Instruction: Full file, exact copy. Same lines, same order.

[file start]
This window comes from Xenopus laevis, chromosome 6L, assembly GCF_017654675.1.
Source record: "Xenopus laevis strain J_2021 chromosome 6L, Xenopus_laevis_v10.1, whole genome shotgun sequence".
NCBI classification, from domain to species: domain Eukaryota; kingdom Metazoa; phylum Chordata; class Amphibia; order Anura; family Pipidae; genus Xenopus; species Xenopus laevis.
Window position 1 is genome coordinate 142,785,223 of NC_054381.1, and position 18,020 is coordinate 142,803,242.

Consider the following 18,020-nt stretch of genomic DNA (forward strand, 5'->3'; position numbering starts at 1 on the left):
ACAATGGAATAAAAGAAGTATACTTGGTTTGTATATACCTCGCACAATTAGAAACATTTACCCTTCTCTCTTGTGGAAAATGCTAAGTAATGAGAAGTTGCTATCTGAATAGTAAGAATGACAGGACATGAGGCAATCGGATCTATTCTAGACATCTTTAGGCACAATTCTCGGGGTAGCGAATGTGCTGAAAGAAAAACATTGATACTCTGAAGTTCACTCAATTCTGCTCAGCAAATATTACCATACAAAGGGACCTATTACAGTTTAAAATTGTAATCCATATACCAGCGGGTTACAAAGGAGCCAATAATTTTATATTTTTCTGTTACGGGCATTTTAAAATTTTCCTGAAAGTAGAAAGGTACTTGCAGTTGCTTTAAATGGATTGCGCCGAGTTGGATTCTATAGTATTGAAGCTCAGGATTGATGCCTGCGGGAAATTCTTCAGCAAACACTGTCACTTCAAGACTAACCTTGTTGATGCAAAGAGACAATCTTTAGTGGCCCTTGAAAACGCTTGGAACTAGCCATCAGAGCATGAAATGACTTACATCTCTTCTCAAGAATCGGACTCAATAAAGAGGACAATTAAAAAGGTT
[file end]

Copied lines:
This window comes from Xenopus laevis, chromosome 6L, assembly GCF_017654675.1.
Source record: "Xenopus laevis strain J_2021 chromosome 6L, Xenopus_laevis_v10.1, whole genome shotgun sequence".
NCBI classification, from domain to species: domain Eukaryota; kingdom Metazoa; phylum Chordata; class Amphibia; order Anura; family Pipidae; genus Xenopus; species Xenopus laevis.
Window position 1 is genome coordinate 142,785,223 of NC_054381.1, and position 18,020 is coordinate 142,803,242.

Consider the following 18,020-nt stretch of genomic DNA (forward strand, 5'->3'; position numbering starts at 1 on the left):
ACAATGGAATAAAAGAAGTATACTTGGTTTGTATATACCTCGCACAATTAGAAACATTTACCCTTCTCTCTTGTGGAAAATGCTAAGTAATGAGAAGTTGCTATCTGAATAGTAAGAATGACAGGACATGAGGCAATCGGATCTATTCTAGACATCTTTAGGCACAATTCTCGGGGTAGCGAATGTGCTGAAAGAAAAACATTGATACTCTGAAGTTCACTCAATTCTGCTCAGCAAATATTACCATACAAAGGGACCTATTACAGTTTAAAATTGTAATCCATATACCAGCGGGTTACAAAGGAGCCAATAATTTTATATTTTTCTGTTACGGGCATTTTAAAATTTTCCTGAAAGTAGAAAGGTACTTGCAGTTGCTTTAAATGGATTGCGCCGAGTTGGATTCTATAGTATTGAAGCTCAGGATTGATGCCTGCGGGAAATTCTTCAGCAAACACTGTCACTTCAAGACTAACCTTGTTGATGCAAAGAGACAATCTTTAGTGGCCCTTGAAAACGCTTGGAACTAGCCATCAGAGCATGAAATGACTTACATCTCTTCTCAAGAATCGGACTCAATAAAGAGGACAATTAAAAAGGTT